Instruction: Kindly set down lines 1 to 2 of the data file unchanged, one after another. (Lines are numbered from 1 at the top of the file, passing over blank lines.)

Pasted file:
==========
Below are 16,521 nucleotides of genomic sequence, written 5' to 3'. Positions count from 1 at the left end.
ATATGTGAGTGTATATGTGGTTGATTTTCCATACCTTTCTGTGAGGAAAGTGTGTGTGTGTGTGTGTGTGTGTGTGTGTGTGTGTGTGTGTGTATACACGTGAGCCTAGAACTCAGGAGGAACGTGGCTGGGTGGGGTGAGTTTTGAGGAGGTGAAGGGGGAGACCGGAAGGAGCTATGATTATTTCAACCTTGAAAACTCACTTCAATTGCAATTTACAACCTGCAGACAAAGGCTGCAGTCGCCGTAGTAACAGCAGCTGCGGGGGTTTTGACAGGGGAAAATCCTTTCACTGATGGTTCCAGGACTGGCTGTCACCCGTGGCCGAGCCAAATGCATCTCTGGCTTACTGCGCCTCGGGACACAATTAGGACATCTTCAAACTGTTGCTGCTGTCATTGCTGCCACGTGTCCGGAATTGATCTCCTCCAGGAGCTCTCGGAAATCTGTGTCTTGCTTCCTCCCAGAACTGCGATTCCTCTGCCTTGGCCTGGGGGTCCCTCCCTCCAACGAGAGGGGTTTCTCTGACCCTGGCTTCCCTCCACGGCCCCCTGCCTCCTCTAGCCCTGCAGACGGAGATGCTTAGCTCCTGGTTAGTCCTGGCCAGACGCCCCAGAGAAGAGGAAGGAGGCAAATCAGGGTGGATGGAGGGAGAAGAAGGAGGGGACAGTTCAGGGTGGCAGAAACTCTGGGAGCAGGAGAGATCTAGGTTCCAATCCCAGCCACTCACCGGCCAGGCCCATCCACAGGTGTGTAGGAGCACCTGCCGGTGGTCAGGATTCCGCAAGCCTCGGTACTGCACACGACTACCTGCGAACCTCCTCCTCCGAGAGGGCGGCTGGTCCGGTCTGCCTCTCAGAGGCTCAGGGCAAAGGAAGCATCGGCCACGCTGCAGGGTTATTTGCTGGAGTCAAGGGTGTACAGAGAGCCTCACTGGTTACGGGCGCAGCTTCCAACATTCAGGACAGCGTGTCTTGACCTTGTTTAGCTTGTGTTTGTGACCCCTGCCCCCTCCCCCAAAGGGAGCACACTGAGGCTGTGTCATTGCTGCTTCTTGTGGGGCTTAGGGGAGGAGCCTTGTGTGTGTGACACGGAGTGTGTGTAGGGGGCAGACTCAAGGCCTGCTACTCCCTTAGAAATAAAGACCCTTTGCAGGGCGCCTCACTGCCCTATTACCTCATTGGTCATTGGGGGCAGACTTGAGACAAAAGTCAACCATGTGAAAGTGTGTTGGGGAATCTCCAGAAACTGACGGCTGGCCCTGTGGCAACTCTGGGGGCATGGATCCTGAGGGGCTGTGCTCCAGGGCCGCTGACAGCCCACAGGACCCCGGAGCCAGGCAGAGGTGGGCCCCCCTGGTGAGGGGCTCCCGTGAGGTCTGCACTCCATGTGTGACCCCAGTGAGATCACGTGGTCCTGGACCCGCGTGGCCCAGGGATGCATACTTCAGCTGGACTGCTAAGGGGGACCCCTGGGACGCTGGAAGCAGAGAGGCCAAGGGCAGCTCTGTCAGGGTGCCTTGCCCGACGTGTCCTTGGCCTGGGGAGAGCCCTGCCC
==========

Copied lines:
Below are 16,521 nucleotides of genomic sequence, written 5' to 3'. Positions count from 1 at the left end.
ATATGTGAGTGTATATGTGGTTGATTTTCCATACCTTTCTGTGAGGAAAGTGTGTGTGTGTGTGTGTGTGTGTGTGTGTGTGTGTGTGTGTGTATACACGTGAGCCTAGAACTCAGGAGGAACGTGGCTGGGTGGGGTGAGTTTTGAGGAGGTGAAGGGGGAGACCGGAAGGAGCTATGATTATTTCAACCTTGAAAACTCACTTCAATTGCAATTTACAACCTGCAGACAAAGGCTGCAGTCGCCGTAGTAACAGCAGCTGCGGGGGTTTTGACAGGGGAAAATCCTTTCACTGATGGTTCCAGGACTGGCTGTCACCCGTGGCCGAGCCAAATGCATCTCTGGCTTACTGCGCCTCGGGACACAATTAGGACATCTTCAAACTGTTGCTGCTGTCATTGCTGCCACGTGTCCGGAATTGATCTCCTCCAGGAGCTCTCGGAAATCTGTGTCTTGCTTCCTCCCAGAACTGCGATTCCTCTGCCTTGGCCTGGGGGTCCCTCCCTCCAACGAGAGGGGTTTCTCTGACCCTGGCTTCCCTCCACGGCCCCCTGCCTCCTCTAGCCCTGCAGACGGAGATGCTTAGCTCCTGGTTAGTCCTGGCCAGACGCCCCAGAGAAGAGGAAGGAGGCAAATCAGGGTGGATGGAGGGAGAAGAAGGAGGGGACAGTTCAGGGTGGCAGAAACTCTGGGAGCAGGAGAGATCTAGGTTCCAATCCCAGCCACTCACCGGCCAGGCCCATCCACAGGTGTGTAGGAGCACCTGCCGGTGGTCAGGATTCCGCAAGCCTCGGTACTGCACACGACTACCTGCGAACCTCCTCCTCCGAGAGGGCGGCTGGTCCGGTCTGCCTCTCAGAGGCTCAGGGCAAAGGAAGCATCGGCCACGCTGCAGGGTTATTTGCTGGAGTCAAGGGTGTACAGAGAGCCTCACTGGTTACGGGCGCAGCTTCCAACATTCAGGACAGCGTGTCTTGACCTTGTTTAGCTTGTGTTTGTGACCCCTGCCCCCTCCCCCAAAGGGAGCACACTGAGGCTGTGTCATTGCTGCTTCTTGTGGGGCTTAGGGGAGGAGCCTTGTGTGTGTGACACGGAGTGTGTGTAGGGGGCAGACTCAAGGCCTGCTACTCCCTTAGAAATAAAGACCCTTTGCAGGGCGCCTCACTGCCCTATTACCTCATTGGTCATTGGGGGCAGACTTGAGACAAAAGTCAACCATGTGAAAGTGTGTTGGGGAATCTCCAGAAACTGACGGCTGGCCCTGTGGCAACTCTGGGGGCATGGATCCTGAGGGGCTGTGCTCCAGGGCCGCTGACAGCCCACAGGACCCCGGAGCCAGGCAGAGGTGGGCCCCCCTGGTGAGGGGCTCCCGTGAGGTCTGCACTCCATGTGTGACCCCAGTGAGATCACGTGGTCCTGGACCCGCGTGGCCCAGGGATGCATACTTCAGCTGGACTGCTAAGGGGGACCCCTGGGACGCTGGAAGCAGAGAGGCCAAGGGCAGCTCTGTCAGGGTGCCTTGCCCGACGTGTCCTTGGCCTGGGGAGAGCCCTGCCC